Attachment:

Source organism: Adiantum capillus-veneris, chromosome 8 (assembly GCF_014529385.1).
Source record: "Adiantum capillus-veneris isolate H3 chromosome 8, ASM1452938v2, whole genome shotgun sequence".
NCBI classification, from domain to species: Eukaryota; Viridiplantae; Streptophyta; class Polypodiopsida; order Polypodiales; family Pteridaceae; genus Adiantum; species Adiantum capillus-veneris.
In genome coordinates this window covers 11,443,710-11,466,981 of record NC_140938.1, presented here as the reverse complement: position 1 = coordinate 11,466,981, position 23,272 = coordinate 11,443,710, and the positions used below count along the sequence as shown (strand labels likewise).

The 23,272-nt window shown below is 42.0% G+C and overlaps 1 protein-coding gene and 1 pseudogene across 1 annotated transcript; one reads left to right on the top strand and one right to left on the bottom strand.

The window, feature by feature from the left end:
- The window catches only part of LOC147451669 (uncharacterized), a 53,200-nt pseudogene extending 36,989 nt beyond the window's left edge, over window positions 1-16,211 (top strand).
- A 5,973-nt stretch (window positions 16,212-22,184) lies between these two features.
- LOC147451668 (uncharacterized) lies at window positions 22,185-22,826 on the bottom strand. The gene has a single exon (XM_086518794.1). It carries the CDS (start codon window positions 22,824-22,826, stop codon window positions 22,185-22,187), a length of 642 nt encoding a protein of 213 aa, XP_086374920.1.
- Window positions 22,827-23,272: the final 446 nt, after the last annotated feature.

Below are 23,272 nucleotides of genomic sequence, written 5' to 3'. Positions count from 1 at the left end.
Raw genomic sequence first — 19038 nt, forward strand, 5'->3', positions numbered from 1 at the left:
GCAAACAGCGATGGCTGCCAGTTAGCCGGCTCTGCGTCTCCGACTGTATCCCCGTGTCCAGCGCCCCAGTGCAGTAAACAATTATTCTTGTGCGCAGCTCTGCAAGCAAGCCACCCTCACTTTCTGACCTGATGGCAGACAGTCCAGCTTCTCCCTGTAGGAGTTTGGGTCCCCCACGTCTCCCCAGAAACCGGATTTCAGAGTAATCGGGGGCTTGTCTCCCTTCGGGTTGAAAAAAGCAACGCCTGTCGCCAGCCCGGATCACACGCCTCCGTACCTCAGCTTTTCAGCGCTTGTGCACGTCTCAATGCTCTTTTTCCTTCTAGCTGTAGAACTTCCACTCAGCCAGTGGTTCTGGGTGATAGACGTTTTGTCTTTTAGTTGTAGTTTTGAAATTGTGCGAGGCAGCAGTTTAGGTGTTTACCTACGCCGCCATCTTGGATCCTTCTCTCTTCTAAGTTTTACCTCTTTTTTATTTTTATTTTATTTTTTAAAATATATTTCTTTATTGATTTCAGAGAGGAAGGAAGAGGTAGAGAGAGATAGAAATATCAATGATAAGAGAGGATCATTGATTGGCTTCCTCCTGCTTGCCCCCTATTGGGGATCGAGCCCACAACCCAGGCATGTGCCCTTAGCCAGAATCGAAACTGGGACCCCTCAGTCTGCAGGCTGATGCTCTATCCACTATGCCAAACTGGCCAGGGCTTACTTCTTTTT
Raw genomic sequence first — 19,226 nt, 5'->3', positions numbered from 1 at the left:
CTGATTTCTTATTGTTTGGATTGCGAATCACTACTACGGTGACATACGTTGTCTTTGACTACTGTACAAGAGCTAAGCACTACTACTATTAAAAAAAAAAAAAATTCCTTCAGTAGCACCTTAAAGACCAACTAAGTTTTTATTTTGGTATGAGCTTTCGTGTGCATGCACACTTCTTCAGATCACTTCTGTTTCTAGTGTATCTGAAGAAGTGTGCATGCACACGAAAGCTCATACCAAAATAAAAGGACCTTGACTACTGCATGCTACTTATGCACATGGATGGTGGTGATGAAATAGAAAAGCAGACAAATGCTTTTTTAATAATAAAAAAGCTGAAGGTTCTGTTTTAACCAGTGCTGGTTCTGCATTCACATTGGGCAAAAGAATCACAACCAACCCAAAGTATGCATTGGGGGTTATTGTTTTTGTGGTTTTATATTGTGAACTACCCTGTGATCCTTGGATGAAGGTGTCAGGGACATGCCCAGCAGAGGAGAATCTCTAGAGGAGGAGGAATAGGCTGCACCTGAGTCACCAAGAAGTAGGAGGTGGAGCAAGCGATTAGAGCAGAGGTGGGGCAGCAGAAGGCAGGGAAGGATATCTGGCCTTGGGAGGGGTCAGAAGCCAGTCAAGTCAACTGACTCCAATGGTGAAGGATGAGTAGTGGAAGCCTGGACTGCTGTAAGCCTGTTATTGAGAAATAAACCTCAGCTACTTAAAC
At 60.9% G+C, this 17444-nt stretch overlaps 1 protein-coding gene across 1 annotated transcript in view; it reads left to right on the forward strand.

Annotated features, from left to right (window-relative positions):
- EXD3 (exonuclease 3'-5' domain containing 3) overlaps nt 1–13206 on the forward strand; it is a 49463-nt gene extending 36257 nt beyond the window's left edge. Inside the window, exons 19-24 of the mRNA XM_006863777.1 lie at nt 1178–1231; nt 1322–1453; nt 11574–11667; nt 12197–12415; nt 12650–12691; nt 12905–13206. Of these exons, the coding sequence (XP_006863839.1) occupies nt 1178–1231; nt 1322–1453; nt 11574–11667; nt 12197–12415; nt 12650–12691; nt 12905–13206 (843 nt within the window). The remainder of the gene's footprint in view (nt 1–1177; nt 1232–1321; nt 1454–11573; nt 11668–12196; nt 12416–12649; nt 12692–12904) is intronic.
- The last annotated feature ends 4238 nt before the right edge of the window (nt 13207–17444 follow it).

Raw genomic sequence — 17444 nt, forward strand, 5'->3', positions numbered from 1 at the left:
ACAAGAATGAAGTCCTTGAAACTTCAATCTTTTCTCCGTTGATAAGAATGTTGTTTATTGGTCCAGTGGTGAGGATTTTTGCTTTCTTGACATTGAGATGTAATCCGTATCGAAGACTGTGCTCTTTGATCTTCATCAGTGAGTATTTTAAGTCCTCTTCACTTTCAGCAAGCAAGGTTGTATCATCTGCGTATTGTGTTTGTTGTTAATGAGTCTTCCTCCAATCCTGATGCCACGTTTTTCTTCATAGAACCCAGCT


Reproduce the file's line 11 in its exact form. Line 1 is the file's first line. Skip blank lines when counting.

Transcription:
Below are 23,272 nucleotides of genomic sequence, written 5' to 3'. Positions count from 1 at the left end.